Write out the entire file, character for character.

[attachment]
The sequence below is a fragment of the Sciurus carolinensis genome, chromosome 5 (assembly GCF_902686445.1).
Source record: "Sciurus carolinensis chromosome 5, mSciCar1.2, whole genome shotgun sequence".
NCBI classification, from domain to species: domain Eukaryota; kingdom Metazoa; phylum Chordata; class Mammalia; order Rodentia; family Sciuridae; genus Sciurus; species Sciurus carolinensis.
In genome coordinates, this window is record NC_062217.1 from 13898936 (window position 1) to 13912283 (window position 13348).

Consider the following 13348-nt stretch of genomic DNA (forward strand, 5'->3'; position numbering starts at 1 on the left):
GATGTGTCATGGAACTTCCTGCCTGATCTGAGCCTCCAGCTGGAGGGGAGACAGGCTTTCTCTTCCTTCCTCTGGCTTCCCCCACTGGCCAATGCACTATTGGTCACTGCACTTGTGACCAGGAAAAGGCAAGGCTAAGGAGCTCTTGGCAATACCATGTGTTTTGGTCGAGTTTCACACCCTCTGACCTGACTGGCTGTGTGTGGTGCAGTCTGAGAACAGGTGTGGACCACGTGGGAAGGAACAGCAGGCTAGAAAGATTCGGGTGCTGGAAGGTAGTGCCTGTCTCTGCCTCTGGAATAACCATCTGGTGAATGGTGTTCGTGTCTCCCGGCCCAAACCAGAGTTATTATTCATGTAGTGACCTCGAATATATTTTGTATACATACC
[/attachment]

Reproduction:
The sequence below is a fragment of the Sciurus carolinensis genome, chromosome 5 (assembly GCF_902686445.1).
Source record: "Sciurus carolinensis chromosome 5, mSciCar1.2, whole genome shotgun sequence".
NCBI classification, from domain to species: domain Eukaryota; kingdom Metazoa; phylum Chordata; class Mammalia; order Rodentia; family Sciuridae; genus Sciurus; species Sciurus carolinensis.
In genome coordinates, this window is record NC_062217.1 from 13898936 (window position 1) to 13912283 (window position 13348).

Consider the following 13348-nt stretch of genomic DNA (forward strand, 5'->3'; position numbering starts at 1 on the left):
GATGTGTCATGGAACTTCCTGCCTGATCTGAGCCTCCAGCTGGAGGGGAGACAGGCTTTCTCTTCCTTCCTCTGGCTTCCCCCACTGGCCAATGCACTATTGGTCACTGCACTTGTGACCAGGAAAAGGCAAGGCTAAGGAGCTCTTGGCAATACCATGTGTTTTGGTCGAGTTTCACACCCTCTGACCTGACTGGCTGTGTGTGGTGCAGTCTGAGAACAGGTGTGGACCACGTGGGAAGGAACAGCAGGCTAGAAAGATTCGGGTGCTGGAAGGTAGTGCCTGTCTCTGCCTCTGGAATAACCATCTGGTGAATGGTGTTCGTGTCTCCCGGCCCAAACCAGAGTTATTATTCATGTAGTGACCTCGAATATATTTTGTATACATACC